Even those babies that start out as ‘easy sleepers’ often eventually hit a bump in the road that parents are then led to address.
That is why Babywise is a valuable resource. It ensures that your baby learns healthy sleep habits from the getgo.
Read about that here –> How To Start Babywise From Day One
My second child was much easier to put to sleep than my first, but that didn’t mean that she didn’t still require teaching. We still put in the effort so that she learnt healthy sleep habits.
Even to this day, she loves her sleep more than her older brother, but they both go to sleep well and sleep right through the night unless something is wrong.
So while I won’t say that Babywise will work for everyone, I will say that it does work for a very wide range of differing children. You don’t have to have a textbook baby to have a good sleeper.
This week is a big week of blogging for the ladies of the Babywise Friendly Blogging Network (read more about it –> HERE). Our topic is Babywise and sleep. Every day Mon-Fri there will be at least one post on the subject. You can find the links to all of them below:
Once you move on up into the toddler and preschool years, sleep troubleshooting often looks different to troubleshooting sleep issues for babies.
Val does a wonderful job of clearly outlining how much mental and physical exercise affects the sleep of toddlers and preschoolers.
She gives helpful tips to work through any issues you might be having.
Caitlin – Twin Mom and More
7 Ways To Establish Good Sleep Habits From Birth (must-read for expecting moms)
Sleep training is often recommended to be started only after a baby is 4-months old. Really, it is up to the parent’s discretion. However, it is never too early to start establishing healthy sleep habits.
Caitlin has written a brilliant post that gives practical and helpful tips to get you started.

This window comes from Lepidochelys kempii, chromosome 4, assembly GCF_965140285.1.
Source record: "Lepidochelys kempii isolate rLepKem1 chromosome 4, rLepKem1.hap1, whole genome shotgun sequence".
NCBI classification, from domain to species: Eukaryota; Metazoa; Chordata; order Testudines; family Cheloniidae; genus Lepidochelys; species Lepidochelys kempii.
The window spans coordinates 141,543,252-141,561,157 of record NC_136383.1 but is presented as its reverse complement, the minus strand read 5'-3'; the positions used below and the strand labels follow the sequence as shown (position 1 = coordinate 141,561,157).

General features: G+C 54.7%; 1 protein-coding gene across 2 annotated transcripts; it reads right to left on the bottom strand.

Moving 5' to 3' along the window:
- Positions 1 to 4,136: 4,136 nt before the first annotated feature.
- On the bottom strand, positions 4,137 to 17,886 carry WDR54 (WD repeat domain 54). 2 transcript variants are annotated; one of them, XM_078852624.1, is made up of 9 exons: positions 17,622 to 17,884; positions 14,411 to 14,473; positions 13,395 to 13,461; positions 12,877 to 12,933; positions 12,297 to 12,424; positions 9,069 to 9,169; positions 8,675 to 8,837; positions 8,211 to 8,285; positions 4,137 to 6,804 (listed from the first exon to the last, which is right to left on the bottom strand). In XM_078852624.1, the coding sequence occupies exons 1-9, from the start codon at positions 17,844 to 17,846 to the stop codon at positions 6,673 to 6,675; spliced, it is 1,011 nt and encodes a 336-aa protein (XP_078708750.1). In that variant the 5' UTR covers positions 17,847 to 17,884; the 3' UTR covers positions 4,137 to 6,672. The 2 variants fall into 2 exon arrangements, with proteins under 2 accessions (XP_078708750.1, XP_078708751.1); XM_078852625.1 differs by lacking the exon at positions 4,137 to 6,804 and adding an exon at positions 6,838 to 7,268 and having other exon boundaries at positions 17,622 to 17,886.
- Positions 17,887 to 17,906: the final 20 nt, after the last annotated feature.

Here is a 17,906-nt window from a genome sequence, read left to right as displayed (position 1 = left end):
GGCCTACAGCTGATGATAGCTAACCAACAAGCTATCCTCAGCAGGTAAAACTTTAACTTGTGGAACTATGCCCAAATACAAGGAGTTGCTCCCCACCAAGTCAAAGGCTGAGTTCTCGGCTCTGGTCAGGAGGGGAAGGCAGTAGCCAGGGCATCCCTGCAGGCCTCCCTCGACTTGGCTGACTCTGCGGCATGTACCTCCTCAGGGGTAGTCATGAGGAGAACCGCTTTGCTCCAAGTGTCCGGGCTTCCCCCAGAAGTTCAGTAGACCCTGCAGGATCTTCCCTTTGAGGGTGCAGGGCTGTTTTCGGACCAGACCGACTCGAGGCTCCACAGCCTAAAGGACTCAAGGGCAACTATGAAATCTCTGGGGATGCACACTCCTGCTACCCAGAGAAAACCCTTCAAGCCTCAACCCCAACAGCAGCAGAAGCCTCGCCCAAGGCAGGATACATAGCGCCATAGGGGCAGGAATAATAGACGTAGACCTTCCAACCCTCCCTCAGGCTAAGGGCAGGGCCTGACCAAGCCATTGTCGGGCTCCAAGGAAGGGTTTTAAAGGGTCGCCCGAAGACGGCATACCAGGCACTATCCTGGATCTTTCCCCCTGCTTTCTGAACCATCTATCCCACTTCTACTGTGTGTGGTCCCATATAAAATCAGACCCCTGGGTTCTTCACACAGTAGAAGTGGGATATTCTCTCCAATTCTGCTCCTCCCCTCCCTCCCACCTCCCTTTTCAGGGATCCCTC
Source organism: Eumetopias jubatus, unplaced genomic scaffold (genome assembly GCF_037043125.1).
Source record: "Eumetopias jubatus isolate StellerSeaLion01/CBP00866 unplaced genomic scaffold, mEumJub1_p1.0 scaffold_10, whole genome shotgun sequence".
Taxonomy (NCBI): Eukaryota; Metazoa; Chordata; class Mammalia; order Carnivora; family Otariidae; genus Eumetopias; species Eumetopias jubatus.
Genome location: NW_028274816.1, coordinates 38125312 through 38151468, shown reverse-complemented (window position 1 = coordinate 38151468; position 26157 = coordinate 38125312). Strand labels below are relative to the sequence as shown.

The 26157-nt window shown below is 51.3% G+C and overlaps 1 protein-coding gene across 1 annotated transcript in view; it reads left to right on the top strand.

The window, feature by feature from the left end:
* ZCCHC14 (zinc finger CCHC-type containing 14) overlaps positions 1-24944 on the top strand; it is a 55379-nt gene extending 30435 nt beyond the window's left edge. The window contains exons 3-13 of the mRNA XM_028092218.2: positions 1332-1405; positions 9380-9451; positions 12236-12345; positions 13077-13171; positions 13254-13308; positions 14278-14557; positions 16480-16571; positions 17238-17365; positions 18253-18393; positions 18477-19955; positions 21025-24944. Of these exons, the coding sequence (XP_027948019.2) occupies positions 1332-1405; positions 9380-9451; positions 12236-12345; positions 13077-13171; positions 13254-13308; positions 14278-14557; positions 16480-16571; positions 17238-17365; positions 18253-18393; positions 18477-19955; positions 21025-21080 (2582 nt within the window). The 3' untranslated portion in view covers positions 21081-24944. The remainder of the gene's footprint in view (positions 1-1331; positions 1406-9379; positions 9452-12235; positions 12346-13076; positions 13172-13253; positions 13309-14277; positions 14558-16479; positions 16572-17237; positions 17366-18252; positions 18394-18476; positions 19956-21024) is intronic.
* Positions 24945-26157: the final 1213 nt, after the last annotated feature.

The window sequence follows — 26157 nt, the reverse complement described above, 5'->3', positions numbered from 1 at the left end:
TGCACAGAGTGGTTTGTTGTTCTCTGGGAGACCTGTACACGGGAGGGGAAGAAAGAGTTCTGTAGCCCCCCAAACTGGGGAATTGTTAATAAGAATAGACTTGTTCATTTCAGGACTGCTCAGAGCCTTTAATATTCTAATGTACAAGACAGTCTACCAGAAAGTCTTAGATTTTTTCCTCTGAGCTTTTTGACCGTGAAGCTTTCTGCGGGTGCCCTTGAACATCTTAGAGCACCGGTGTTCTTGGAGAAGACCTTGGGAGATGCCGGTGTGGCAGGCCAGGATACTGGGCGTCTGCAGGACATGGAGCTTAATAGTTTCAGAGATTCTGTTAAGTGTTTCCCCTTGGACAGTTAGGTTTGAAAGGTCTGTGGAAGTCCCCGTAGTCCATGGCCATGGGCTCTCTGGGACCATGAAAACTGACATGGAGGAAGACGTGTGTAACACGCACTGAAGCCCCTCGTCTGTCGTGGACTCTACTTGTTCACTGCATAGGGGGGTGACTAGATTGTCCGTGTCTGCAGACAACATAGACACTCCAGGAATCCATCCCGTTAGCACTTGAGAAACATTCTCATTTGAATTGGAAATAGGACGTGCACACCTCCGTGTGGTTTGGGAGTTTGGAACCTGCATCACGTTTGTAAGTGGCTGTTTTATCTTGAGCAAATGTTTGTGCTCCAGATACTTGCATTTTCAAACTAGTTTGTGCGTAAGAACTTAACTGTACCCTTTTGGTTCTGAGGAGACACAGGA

This is a perfect post for the new or expecting mom!
Natasha – Let’s Be Brave
This is often a transition that moms dread because they’re not sure how to go about it.
It can also be daunting wondering what you’re going to do with your child during the hours that they would normally be asleep for.
Natasha has written a great summary of how to know when your child is ready for this transition, as well as how to go about implementing it.
Katrina – Mama’s Organized Chaos
The transition that daunted me more than the 2-1 nap transition was definitely the one where naps are said goodbye to entirely.
Dropping the final nap does not mean that your child does not still need some amount of rest during the day.
Katrina has written up a post that will help you as the parent identify if your child is indeed ready for this last nap transition.
Kim – Team Cartwright
Our kids go to bed at the same time almost every night. They very rarely fall asleep straight away, and I personally have no issue with that.
Kim has written this post to address why its totally okay and actually something you might want! Kids don’t have to fall asleep straight away.
Christine – Christine Keys
Has your baby got colic, reflux, or is just high needs?
You may write Babywise off because your baby is considered outside of the range of ‘normal’.
This post is written to encourage you to reconsider as Babywise has been known to be successful for all kinds of babies. In fact, many moms give testament to it making their lives so much easier!
Carrie – Wiley Adventures
There is a ton of information out there about how to implement healthy sleep habits for babies, however, I love that Carrie has written a post about how to continue that with older children.
Older children still have difficulties with sleep at times and still require healthy boundaries in order to flourish.
Emily – The Journey of Parenthood
Believe it or not but babies are not all the same. Rocket science, right?
In all seriousness, this post from Emily on addressing levels of sleep needs is incredibly helpful as a parent.
It is so important to be able to recognise in the individual needs of our children so that we can do our best to set them up for success.